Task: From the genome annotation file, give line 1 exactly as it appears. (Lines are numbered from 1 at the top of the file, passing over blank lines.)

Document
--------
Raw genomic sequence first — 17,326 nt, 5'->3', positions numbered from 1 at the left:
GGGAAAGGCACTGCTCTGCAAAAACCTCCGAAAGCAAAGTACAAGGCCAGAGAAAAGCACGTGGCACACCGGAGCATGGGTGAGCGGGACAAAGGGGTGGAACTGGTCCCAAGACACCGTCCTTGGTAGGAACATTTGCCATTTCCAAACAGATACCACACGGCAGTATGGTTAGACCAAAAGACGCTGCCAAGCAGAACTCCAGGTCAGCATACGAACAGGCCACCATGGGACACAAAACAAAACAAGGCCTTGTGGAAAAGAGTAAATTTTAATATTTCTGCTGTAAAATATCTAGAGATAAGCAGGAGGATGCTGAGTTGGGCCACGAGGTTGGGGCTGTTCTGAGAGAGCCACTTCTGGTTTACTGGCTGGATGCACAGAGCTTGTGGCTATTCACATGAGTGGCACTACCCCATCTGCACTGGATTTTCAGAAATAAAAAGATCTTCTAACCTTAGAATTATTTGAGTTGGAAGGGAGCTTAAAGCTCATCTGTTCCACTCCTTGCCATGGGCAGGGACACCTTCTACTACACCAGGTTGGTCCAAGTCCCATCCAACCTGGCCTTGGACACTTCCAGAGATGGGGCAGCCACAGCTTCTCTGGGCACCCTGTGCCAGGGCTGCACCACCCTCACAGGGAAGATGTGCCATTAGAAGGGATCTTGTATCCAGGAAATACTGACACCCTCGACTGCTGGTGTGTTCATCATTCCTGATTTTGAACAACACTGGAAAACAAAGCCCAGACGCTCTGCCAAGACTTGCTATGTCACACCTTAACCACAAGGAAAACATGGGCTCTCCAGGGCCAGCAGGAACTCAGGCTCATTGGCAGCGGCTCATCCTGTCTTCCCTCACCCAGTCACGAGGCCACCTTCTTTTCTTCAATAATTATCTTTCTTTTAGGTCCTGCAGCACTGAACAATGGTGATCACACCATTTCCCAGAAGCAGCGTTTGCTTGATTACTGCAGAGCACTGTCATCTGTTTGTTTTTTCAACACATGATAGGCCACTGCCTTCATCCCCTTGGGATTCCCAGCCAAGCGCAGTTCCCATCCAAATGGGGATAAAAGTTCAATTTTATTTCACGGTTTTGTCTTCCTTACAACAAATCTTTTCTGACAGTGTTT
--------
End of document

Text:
Raw genomic sequence first — 17,326 nt, 5'->3', positions numbered from 1 at the left: